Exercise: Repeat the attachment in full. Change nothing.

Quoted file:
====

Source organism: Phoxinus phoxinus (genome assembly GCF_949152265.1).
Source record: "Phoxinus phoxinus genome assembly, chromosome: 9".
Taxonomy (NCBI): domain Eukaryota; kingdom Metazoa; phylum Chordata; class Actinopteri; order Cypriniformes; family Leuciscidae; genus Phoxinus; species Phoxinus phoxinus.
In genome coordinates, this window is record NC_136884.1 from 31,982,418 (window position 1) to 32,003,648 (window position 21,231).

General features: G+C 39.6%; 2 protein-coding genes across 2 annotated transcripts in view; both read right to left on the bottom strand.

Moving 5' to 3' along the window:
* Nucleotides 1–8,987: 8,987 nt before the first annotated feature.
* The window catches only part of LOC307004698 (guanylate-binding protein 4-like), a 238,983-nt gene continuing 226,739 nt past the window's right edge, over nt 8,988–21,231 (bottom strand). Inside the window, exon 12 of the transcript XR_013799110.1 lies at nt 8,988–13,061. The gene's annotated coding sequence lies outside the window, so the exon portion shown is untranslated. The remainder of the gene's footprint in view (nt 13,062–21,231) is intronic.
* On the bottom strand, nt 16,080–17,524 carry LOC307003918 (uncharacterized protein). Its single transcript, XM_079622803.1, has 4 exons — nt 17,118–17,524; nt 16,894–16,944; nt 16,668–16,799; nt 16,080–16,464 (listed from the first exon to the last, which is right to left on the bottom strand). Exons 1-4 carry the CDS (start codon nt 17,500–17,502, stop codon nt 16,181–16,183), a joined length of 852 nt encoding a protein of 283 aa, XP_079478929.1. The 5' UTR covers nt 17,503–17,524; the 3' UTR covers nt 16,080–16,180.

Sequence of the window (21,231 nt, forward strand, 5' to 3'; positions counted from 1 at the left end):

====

Source organism: Phoxinus phoxinus (genome assembly GCF_949152265.1).
Source record: "Phoxinus phoxinus genome assembly, chromosome: 9".
Taxonomy (NCBI): domain Eukaryota; kingdom Metazoa; phylum Chordata; class Actinopteri; order Cypriniformes; family Leuciscidae; genus Phoxinus; species Phoxinus phoxinus.
In genome coordinates, this window is record NC_136884.1 from 31,982,418 (window position 1) to 32,003,648 (window position 21,231).

General features: G+C 39.6%; 2 protein-coding genes across 2 annotated transcripts in view; both read right to left on the bottom strand.

Moving 5' to 3' along the window:
* Nucleotides 1–8,987: 8,987 nt before the first annotated feature.
* The window catches only part of LOC307004698 (guanylate-binding protein 4-like), a 238,983-nt gene continuing 226,739 nt past the window's right edge, over nt 8,988–21,231 (bottom strand). Inside the window, exon 12 of the transcript XR_013799110.1 lies at nt 8,988–13,061. The gene's annotated coding sequence lies outside the window, so the exon portion shown is untranslated. The remainder of the gene's footprint in view (nt 13,062–21,231) is intronic.
* On the bottom strand, nt 16,080–17,524 carry LOC307003918 (uncharacterized protein). Its single transcript, XM_079622803.1, has 4 exons — nt 17,118–17,524; nt 16,894–16,944; nt 16,668–16,799; nt 16,080–16,464 (listed from the first exon to the last, which is right to left on the bottom strand). Exons 1-4 carry the CDS (start codon nt 17,500–17,502, stop codon nt 16,181–16,183), a joined length of 852 nt encoding a protein of 283 aa, XP_079478929.1. The 5' UTR covers nt 17,503–17,524; the 3' UTR covers nt 16,080–16,180.

Sequence of the window (21,231 nt, forward strand, 5' to 3'; positions counted from 1 at the left end):